NextPrevious

Ancient Philosophy

Aristotle

What are Aristotle’s 10 categories of existing things?

Aristotle posits 10 categories of existing things: substance, quantity, quality, relation, place, time, position, doing, having, and being affected. Each of these terms was defined by Aristotle in pretty much the same way we would define it today, the one exception being substance. For Aristotle there were primary and secondary substances. A primary substance was a whole thing, such as a man or a dog. A secondary substance was a quality of that thing, such as rationality or loyalty.

To take the rest in turn: quantity is the number of something, a mathematical amount or measure; relation is a connection or comparison between things, such as above, below, before, or after; place refers to where a physical thing is; time is both the passage of events and a specific time on a clock or a calendar; position refers to how something is oriented, for example, right side up or upside down; doing refers to action, such as playing the harp or curing the sick; having refers to both the possession of a thing other than the possessor (for example, your wallet), or to something that is happening to you, such as having a good time; being affected refers to the effect of one thing on another, for example, your being affected by heat when you put your hand in the flame of a candle.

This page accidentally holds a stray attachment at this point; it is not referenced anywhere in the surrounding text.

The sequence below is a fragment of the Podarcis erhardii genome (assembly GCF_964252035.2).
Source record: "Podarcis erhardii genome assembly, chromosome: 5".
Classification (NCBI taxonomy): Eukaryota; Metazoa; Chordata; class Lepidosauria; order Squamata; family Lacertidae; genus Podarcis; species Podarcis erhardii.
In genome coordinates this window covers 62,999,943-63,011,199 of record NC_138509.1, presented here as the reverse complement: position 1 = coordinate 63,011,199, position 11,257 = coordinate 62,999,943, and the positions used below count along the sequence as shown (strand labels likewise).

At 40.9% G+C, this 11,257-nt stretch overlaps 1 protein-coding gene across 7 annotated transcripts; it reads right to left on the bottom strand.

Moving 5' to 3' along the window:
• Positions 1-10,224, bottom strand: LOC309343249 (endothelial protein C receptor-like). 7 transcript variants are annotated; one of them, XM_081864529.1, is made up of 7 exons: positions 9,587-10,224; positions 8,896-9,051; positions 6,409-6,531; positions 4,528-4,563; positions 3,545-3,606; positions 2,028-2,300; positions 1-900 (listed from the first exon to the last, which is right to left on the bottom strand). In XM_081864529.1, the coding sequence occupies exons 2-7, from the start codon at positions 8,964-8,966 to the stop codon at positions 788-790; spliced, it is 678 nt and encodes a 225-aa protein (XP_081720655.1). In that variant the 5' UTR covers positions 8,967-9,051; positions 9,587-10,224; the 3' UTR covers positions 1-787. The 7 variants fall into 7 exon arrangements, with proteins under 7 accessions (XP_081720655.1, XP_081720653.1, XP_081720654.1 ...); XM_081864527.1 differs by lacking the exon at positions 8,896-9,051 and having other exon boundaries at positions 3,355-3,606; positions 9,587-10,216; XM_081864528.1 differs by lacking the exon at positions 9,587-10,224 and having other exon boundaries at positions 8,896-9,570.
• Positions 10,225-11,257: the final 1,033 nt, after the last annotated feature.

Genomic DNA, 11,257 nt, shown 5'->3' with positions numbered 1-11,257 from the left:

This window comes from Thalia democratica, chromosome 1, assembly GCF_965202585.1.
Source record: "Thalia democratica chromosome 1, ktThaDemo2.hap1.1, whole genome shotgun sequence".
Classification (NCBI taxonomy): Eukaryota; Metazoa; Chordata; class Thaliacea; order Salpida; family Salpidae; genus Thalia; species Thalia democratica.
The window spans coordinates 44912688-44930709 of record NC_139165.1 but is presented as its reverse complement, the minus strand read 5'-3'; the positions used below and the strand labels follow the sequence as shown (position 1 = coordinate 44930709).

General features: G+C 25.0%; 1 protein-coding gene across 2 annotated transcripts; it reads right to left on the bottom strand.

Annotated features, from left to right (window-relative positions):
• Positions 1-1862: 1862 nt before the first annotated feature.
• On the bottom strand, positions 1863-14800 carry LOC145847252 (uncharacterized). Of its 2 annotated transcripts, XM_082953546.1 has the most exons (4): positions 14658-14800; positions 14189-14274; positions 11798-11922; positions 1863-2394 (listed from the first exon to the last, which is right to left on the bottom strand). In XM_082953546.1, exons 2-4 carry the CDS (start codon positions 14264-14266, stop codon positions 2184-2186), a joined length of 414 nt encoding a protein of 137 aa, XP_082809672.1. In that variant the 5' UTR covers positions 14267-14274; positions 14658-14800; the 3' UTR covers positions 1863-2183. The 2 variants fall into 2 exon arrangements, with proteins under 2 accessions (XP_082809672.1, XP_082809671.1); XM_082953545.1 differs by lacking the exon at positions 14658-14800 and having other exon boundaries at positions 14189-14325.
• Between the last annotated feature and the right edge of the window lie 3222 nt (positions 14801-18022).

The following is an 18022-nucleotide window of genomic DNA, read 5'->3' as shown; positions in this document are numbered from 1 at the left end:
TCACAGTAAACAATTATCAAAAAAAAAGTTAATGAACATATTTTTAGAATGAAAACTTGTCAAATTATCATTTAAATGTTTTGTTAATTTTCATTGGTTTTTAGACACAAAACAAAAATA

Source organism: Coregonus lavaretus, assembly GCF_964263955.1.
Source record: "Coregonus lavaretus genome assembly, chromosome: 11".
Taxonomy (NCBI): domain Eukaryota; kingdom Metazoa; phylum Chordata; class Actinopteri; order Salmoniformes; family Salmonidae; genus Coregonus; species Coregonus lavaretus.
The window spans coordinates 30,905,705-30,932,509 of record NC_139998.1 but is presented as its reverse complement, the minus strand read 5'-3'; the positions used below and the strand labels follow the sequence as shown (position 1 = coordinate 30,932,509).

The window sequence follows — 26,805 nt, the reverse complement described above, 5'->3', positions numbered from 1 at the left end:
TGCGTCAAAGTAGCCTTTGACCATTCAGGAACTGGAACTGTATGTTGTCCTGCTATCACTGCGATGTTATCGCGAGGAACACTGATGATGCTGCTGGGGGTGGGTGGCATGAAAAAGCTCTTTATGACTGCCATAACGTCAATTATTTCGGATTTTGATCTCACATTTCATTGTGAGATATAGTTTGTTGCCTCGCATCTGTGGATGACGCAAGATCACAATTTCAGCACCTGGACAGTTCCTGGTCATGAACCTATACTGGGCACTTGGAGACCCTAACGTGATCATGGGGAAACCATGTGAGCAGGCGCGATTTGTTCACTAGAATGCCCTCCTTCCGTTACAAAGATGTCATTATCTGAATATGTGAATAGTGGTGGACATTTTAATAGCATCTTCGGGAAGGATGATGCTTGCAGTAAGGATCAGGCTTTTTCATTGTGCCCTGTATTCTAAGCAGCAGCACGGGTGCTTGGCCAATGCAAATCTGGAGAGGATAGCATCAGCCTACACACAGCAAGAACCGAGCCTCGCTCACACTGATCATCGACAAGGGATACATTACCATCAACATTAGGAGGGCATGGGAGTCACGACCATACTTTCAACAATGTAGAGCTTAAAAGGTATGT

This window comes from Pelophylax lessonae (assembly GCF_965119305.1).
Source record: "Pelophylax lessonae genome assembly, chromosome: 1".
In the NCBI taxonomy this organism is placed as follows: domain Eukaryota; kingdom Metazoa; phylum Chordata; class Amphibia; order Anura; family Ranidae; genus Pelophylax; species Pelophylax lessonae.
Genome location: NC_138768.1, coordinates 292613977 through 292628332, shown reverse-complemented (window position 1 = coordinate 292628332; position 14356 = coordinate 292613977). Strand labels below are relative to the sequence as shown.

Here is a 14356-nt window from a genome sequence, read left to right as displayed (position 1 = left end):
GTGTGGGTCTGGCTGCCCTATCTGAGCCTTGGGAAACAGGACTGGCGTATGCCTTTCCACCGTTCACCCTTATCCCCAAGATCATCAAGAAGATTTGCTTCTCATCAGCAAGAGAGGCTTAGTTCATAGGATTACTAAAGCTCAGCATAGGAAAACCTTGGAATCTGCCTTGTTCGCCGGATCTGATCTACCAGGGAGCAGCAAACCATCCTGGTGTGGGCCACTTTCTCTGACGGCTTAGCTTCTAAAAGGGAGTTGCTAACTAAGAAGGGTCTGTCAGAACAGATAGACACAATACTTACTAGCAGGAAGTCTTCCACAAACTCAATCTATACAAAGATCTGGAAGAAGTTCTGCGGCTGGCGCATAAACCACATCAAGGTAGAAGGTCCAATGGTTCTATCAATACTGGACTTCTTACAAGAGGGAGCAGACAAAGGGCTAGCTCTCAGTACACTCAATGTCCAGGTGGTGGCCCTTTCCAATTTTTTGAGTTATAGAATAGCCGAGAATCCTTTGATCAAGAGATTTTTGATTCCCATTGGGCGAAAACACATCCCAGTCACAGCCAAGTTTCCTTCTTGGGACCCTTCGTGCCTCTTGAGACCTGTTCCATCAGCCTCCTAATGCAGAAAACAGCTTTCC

Aristotle’s main unit of existence was primary substances. A primary substance is a specific thing, such as a cow in a field, a dog, or a tree outside the Lyceum. Secondary substances are the groups to which the primary substances belong, such as bovines, canines, or plants. Primary substances have accidents—which are changing qualities that we would call attributes—that can only exist in them; for example, tallness, fatness, furriness, or greenness. Our scientific knowledge is all about secondary substances, which have no real existence of their own but are abstractions in our mind based on the common nature of members of groups of similar primary substances.



Close

This is a web preview of the "The Handy Philosophy Answer Book" app. Many features only work on your mobile device. If you like what you see, we hope you will consider buying. Get the App